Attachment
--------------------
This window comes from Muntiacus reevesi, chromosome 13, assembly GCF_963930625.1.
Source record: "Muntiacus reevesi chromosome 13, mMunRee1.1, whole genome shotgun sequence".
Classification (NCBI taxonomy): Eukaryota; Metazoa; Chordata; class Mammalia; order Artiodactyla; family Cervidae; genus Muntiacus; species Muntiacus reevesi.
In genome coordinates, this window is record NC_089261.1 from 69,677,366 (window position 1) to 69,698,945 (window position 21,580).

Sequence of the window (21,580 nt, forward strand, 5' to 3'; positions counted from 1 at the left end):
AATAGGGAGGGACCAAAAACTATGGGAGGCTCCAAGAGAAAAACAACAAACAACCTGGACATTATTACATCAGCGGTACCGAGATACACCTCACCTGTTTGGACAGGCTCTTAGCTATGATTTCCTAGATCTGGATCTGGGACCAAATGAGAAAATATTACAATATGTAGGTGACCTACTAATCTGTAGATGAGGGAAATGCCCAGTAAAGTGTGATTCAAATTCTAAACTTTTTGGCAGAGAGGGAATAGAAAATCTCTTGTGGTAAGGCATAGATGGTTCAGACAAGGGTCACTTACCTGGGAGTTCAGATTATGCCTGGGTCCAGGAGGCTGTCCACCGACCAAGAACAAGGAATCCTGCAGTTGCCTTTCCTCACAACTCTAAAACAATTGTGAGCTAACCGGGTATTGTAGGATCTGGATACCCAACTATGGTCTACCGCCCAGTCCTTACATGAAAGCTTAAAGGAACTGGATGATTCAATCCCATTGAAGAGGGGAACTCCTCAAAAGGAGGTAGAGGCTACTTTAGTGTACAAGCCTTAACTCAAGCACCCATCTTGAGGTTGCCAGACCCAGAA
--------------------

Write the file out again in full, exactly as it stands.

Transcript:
This window comes from Muntiacus reevesi, chromosome 13, assembly GCF_963930625.1.
Source record: "Muntiacus reevesi chromosome 13, mMunRee1.1, whole genome shotgun sequence".
Classification (NCBI taxonomy): Eukaryota; Metazoa; Chordata; class Mammalia; order Artiodactyla; family Cervidae; genus Muntiacus; species Muntiacus reevesi.
In genome coordinates, this window is record NC_089261.1 from 69,677,366 (window position 1) to 69,698,945 (window position 21,580).

Sequence of the window (21,580 nt, forward strand, 5' to 3'; positions counted from 1 at the left end):
AATAGGGAGGGACCAAAAACTATGGGAGGCTCCAAGAGAAAAACAACAAACAACCTGGACATTATTACATCAGCGGTACCGAGATACACCTCACCTGTTTGGACAGGCTCTTAGCTATGATTTCCTAGATCTGGATCTGGGACCAAATGAGAAAATATTACAATATGTAGGTGACCTACTAATCTGTAGATGAGGGAAATGCCCAGTAAAGTGTGATTCAAATTCTAAACTTTTTGGCAGAGAGGGAATAGAAAATCTCTTGTGGTAAGGCATAGATGGTTCAGACAAGGGTCACTTACCTGGGAGTTCAGATTATGCCTGGGTCCAGGAGGCTGTCCACCGACCAAGAACAAGGAATCCTGCAGTTGCCTTTCCTCACAACTCTAAAACAATTGTGAGCTAACCGGGTATTGTAGGATCTGGATACCCAACTATGGTCTACCGCCCAGTCCTTACATGAAAGCTTAAAGGAACTGGATGATTCAATCCCATTGAAGAGGGGAACTCCTCAAAAGGAGGTAGAGGCTACTTTAGTGTACAAGCCTTAACTCAAGCACCCATCTTGAGGTTGCCAGACCCAGAA